Thursday, December 15, 2011

Doctors are in business, too

We look at doctors in many ways: as saviors, necessary evils, irritations, servants, pain-inflictors, etc. My mom was terrified of doctors, so she always made friends with them in hopes of gaining leniency from them. It usually worked.

The best doctors are like the best small-business people, they care about their customers (patients) and they show it.  99% of the time, our doctor is not needed to perform a miracle (fortunately), so it’s his or her personality that will make the experience great or depressing or forgettable.

Think about it: the success of the typical doctor lies not in what was studied in school; it is firmly based on how he or she treats patients and staff. You can tell a doctor who is great with people by the way the staff treats the patients and the doctor. Lousy treatment shows a lousy relationship with the doctor.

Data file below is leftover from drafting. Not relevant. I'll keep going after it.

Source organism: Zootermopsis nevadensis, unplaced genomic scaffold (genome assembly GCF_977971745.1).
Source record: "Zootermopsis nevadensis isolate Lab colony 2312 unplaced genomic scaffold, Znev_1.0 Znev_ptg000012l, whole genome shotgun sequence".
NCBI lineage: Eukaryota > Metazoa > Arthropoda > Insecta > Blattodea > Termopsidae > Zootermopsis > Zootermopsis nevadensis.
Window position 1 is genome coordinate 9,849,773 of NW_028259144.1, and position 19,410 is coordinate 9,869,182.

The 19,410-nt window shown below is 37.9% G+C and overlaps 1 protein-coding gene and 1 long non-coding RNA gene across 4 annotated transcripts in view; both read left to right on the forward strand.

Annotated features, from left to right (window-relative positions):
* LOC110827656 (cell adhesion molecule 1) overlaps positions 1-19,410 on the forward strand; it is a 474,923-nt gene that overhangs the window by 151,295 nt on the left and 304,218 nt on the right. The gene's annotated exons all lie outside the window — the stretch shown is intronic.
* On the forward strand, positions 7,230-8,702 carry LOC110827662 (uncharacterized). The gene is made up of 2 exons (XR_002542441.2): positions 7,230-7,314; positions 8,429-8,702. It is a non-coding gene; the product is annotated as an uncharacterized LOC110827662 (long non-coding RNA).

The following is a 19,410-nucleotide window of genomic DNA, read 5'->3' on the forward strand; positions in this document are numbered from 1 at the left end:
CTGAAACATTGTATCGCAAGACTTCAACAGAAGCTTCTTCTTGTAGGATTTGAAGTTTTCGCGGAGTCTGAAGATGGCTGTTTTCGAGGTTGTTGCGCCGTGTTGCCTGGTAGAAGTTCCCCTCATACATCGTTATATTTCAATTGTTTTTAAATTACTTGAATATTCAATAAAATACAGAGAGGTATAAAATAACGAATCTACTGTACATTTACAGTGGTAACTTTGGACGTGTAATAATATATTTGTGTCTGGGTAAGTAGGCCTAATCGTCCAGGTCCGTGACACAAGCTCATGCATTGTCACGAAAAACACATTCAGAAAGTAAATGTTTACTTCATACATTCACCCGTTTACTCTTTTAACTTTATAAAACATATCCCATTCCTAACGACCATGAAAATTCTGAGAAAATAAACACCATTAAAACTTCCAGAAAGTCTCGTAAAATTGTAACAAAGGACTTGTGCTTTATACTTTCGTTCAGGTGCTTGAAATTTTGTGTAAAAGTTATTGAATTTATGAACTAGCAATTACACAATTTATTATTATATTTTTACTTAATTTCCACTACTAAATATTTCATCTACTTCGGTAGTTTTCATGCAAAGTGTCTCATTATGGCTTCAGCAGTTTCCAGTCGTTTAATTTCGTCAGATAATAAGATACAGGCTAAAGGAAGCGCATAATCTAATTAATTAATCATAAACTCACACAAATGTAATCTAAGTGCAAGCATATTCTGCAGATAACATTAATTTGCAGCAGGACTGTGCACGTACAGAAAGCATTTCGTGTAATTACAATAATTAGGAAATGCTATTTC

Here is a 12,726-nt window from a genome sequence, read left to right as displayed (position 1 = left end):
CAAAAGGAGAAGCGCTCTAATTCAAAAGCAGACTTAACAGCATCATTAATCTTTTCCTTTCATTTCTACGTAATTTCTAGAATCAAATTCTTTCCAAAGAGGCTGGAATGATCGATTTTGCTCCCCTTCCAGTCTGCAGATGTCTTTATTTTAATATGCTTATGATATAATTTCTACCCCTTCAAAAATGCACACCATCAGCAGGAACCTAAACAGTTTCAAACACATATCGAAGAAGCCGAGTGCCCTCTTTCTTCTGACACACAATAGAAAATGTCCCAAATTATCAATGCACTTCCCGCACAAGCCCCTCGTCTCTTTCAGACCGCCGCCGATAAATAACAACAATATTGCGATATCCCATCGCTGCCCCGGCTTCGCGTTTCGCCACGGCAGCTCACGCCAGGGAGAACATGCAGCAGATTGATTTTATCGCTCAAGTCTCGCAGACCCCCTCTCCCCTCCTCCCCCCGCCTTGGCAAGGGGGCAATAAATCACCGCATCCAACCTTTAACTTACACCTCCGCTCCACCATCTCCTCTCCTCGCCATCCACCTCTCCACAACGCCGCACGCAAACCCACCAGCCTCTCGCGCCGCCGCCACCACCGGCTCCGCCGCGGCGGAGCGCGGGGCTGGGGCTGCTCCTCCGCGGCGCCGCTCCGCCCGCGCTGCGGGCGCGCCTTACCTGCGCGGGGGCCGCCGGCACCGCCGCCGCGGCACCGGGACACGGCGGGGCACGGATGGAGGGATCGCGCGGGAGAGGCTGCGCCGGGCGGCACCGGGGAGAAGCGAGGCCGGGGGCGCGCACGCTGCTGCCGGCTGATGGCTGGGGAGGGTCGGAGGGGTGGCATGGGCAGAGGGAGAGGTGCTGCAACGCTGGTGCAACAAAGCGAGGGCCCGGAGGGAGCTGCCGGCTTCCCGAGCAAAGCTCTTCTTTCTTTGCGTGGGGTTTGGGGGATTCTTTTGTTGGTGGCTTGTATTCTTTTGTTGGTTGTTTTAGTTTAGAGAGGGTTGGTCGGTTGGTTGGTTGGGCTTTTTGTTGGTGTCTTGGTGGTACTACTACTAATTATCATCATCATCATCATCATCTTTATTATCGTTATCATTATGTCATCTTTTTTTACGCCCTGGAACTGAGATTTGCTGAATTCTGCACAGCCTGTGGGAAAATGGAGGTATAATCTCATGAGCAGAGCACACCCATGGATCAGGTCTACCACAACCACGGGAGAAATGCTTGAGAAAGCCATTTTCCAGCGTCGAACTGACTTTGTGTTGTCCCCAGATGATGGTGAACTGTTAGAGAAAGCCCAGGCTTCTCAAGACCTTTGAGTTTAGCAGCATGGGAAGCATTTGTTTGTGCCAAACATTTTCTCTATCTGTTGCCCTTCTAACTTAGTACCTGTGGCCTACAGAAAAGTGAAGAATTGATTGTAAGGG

As more practices are being bought by health systems, the lone doctor or small doctor group is disappearing. So is the expectation for that doctor to be all-knowing. Why? Because now that doctor is part of a 100-, 200- or even 300-physician group with specialists that the doctor can direct patients to (actually the doctor is all but mandated to do so).

So all of this means that today it is more important than ever the doctor to be the caregiver who really cares.

Barry LaBov
LaBov & Beyond

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